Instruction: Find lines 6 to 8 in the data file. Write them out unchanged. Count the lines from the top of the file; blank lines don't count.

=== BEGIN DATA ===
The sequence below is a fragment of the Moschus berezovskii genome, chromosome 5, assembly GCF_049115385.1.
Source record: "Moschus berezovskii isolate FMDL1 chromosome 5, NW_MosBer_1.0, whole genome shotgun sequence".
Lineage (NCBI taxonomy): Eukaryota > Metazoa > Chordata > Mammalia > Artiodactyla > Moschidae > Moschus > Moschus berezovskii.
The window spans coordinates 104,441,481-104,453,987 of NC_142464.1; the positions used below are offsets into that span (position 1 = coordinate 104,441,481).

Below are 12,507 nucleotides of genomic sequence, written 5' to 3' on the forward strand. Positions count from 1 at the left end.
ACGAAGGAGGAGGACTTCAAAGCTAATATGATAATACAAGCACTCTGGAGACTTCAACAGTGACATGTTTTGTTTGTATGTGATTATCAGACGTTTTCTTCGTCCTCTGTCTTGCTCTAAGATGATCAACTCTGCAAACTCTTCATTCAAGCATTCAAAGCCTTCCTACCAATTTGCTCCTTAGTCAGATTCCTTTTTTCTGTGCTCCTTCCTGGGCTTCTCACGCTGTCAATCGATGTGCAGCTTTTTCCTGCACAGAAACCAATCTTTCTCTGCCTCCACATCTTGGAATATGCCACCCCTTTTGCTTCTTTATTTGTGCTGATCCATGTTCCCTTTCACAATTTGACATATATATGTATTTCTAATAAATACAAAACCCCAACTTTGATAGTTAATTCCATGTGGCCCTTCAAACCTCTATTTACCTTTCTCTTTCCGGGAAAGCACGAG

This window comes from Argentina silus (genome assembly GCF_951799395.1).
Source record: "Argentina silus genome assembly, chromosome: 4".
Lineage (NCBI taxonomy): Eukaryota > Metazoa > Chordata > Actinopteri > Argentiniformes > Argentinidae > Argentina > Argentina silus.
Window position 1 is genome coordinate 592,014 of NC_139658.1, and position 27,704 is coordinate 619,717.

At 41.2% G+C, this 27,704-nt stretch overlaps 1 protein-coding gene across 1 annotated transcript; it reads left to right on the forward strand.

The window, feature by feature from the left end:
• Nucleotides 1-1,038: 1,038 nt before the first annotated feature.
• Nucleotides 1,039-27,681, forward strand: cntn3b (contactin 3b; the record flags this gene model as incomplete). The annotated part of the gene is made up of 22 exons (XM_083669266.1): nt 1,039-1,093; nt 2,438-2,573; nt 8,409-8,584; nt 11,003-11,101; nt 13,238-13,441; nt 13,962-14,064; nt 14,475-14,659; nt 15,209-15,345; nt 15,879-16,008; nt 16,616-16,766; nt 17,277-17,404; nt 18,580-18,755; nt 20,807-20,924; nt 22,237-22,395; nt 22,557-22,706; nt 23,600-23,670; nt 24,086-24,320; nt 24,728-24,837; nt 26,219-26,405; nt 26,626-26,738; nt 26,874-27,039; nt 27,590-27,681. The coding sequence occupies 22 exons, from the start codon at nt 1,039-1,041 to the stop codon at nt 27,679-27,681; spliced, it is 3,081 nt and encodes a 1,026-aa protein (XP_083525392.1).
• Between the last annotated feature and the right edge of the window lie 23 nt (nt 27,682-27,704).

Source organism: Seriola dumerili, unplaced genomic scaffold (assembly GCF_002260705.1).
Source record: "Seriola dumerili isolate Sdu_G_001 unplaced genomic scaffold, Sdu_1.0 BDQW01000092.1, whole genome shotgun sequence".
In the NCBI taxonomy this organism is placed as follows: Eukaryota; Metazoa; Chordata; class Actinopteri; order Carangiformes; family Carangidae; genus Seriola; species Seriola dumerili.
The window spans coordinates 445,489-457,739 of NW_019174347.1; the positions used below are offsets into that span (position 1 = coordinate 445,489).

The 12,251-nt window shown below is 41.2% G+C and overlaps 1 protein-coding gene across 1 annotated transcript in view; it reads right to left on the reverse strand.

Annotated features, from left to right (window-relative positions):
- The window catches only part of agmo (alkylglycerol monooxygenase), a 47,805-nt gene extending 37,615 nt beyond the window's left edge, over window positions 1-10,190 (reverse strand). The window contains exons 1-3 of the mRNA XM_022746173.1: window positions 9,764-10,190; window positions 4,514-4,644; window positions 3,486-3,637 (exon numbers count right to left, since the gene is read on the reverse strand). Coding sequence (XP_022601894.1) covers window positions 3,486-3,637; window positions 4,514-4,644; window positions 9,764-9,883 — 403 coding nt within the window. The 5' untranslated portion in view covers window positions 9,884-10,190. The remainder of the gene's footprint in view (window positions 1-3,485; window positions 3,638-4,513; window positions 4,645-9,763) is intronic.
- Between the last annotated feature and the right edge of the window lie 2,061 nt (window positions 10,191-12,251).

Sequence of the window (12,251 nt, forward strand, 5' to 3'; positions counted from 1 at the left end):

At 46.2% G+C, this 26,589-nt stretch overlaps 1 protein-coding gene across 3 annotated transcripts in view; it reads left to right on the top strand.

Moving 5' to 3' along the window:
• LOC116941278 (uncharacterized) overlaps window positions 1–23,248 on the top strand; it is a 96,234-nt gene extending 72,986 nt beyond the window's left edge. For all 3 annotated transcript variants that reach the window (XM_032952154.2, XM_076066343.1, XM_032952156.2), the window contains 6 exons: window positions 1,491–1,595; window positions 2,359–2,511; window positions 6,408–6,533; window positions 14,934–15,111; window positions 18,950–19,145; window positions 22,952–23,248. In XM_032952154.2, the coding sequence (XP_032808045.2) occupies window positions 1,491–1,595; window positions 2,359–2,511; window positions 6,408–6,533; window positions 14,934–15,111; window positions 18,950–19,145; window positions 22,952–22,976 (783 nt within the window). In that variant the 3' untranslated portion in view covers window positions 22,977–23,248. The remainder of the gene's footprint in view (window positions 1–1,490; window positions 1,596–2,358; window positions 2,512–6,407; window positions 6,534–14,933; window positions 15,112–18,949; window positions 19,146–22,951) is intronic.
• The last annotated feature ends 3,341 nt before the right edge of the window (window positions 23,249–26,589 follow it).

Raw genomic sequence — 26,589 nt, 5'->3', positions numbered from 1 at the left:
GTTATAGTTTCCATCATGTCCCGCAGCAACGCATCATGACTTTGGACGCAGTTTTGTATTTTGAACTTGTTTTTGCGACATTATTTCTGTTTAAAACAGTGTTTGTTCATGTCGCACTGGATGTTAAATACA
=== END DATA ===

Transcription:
ACGAAGGAGGAGGACTTCAAAGCTAATATGATAATACAAGCACTCTGGAGACTTCAACAGTGACATGTTTTGTTTGTATGTGATTATCAGACGTTTTCTTCGTCCTCTGTCTTGCTCTAAGATGATCAACTCTGCAAACTCTTCATTCAAGCATTCAAAGCCTTCCTACCAATTTGCTCCTTAGTCAGATTCCTTTTTTCTGTGCTCCTTCCTGGGCTTCTCACGCTGTCAATCGATGTGCAGCTTTTTCCTGCACAGAAACCAATCTTTCTCTGCCTCCACATCTTGGAATATGCCACCCCTTTTGCTTCTTTATTTGTGCTGATCCATGTTCCCTTTCACAATTTGACATATATATGTATTTCTAATAAATACAAAACCCCAACTTTGATAGTTAATTCCATGTGGCCCTTCAAACCTCTATTTACCTTTCTCTTTCCGGGAAAGCACGAG

This window comes from Argentina silus (genome assembly GCF_951799395.1).
Source record: "Argentina silus genome assembly, chromosome: 4".